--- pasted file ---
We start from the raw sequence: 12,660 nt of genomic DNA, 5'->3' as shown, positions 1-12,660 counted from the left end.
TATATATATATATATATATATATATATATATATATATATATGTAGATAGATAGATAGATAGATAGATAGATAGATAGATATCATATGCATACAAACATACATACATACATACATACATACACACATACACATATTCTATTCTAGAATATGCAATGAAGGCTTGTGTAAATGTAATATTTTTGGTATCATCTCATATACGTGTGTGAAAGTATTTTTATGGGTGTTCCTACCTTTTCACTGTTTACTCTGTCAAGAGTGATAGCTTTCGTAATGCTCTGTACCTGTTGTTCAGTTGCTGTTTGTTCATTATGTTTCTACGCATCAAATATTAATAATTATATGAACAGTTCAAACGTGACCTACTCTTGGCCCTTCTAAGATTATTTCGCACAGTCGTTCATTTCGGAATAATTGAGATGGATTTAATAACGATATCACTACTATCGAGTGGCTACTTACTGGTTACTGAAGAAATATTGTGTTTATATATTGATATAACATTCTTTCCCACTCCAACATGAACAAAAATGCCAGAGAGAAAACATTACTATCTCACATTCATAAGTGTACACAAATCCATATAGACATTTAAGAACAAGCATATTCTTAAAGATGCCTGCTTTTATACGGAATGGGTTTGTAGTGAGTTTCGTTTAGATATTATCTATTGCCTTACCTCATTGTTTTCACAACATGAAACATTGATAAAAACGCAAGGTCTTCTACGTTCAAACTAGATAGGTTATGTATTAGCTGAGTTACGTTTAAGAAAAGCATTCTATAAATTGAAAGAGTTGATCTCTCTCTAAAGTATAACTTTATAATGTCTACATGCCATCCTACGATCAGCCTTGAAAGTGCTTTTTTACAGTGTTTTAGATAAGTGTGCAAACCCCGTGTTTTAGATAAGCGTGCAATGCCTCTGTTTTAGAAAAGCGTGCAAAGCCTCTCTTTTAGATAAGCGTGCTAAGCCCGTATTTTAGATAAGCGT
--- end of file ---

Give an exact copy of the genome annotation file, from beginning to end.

We start from the raw sequence: 12,660 nt of genomic DNA, 5'->3' as shown, positions 1-12,660 counted from the left end.
TATATATATATATATATATATATATATATATATATATATATGTAGATAGATAGATAGATAGATAGATAGATAGATAGATATCATATGCATACAAACATACATACATACATACATACATACACACATACACATATTCTATTCTAGAATATGCAATGAAGGCTTGTGTAAATGTAATATTTTTGGTATCATCTCATATACGTGTGTGAAAGTATTTTTATGGGTGTTCCTACCTTTTCACTGTTTACTCTGTCAAGAGTGATAGCTTTCGTAATGCTCTGTACCTGTTGTTCAGTTGCTGTTTGTTCATTATGTTTCTACGCATCAAATATTAATAATTATATGAACAGTTCAAACGTGACCTACTCTTGGCCCTTCTAAGATTATTTCGCACAGTCGTTCATTTCGGAATAATTGAGATGGATTTAATAACGATATCACTACTATCGAGTGGCTACTTACTGGTTACTGAAGAAATATTGTGTTTATATATTGATATAACATTCTTTCCCACTCCAACATGAACAAAAATGCCAGAGAGAAAACATTACTATCTCACATTCATAAGTGTACACAAATCCATATAGACATTTAAGAACAAGCATATTCTTAAAGATGCCTGCTTTTATACGGAATGGGTTTGTAGTGAGTTTCGTTTAGATATTATCTATTGCCTTACCTCATTGTTTTCACAACATGAAACATTGATAAAAACGCAAGGTCTTCTACGTTCAAACTAGATAGGTTATGTATTAGCTGAGTTACGTTTAAGAAAAGCATTCTATAAATTGAAAGAGTTGATCTCTCTCTAAAGTATAACTTTATAATGTCTACATGCCATCCTACGATCAGCCTTGAAAGTGCTTTTTTACAGTGTTTTAGATAAGTGTGCAAACCCCGTGTTTTAGATAAGCGTGCAATGCCTCTGTTTTAGAAAAGCGTGCAAAGCCTCTCTTTTAGATAAGCGTGCTAAGCCCGTATTTTAGATAAGCGT